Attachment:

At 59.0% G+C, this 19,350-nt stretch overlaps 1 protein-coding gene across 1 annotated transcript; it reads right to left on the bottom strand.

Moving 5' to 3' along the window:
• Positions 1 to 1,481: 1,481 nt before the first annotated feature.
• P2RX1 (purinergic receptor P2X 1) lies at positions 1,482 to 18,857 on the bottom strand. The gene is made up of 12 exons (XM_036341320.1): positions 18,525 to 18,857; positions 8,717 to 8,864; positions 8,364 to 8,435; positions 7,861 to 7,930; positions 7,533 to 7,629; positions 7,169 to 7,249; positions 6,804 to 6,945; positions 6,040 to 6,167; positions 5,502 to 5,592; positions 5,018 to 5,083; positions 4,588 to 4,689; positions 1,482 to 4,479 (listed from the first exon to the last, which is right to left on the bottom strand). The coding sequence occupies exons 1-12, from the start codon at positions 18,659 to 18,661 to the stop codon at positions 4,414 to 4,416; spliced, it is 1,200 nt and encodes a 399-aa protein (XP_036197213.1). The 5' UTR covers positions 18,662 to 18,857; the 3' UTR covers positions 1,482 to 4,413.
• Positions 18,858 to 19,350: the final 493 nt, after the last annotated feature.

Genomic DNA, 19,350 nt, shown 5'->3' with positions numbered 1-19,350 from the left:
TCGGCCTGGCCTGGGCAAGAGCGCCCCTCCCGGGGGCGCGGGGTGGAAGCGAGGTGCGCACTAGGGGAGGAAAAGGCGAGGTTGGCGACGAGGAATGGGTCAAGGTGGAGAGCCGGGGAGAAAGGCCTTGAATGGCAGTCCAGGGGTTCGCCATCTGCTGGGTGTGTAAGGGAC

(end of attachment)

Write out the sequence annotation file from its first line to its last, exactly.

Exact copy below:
At 59.0% G+C, this 19,350-nt stretch overlaps 1 protein-coding gene across 1 annotated transcript; it reads right to left on the bottom strand.

Moving 5' to 3' along the window:
• Positions 1 to 1,481: 1,481 nt before the first annotated feature.
• P2RX1 (purinergic receptor P2X 1) lies at positions 1,482 to 18,857 on the bottom strand. The gene is made up of 12 exons (XM_036341320.1): positions 18,525 to 18,857; positions 8,717 to 8,864; positions 8,364 to 8,435; positions 7,861 to 7,930; positions 7,533 to 7,629; positions 7,169 to 7,249; positions 6,804 to 6,945; positions 6,040 to 6,167; positions 5,502 to 5,592; positions 5,018 to 5,083; positions 4,588 to 4,689; positions 1,482 to 4,479 (listed from the first exon to the last, which is right to left on the bottom strand). The coding sequence occupies exons 1-12, from the start codon at positions 18,659 to 18,661 to the stop codon at positions 4,414 to 4,416; spliced, it is 1,200 nt and encodes a 399-aa protein (XP_036197213.1). The 5' UTR covers positions 18,662 to 18,857; the 3' UTR covers positions 1,482 to 4,413.
• Positions 18,858 to 19,350: the final 493 nt, after the last annotated feature.

Genomic DNA, 19,350 nt, shown 5'->3' with positions numbered 1-19,350 from the left:
TCGGCCTGGCCTGGGCAAGAGCGCCCCTCCCGGGGGCGCGGGGTGGAAGCGAGGTGCGCACTAGGGGAGGAAAAGGCGAGGTTGGCGACGAGGAATGGGTCAAGGTGGAGAGCCGGGGAGAAAGGCCTTGAATGGCAGTCCAGGGGTTCGCCATCTGCTGGGTGTGTAAGGGAC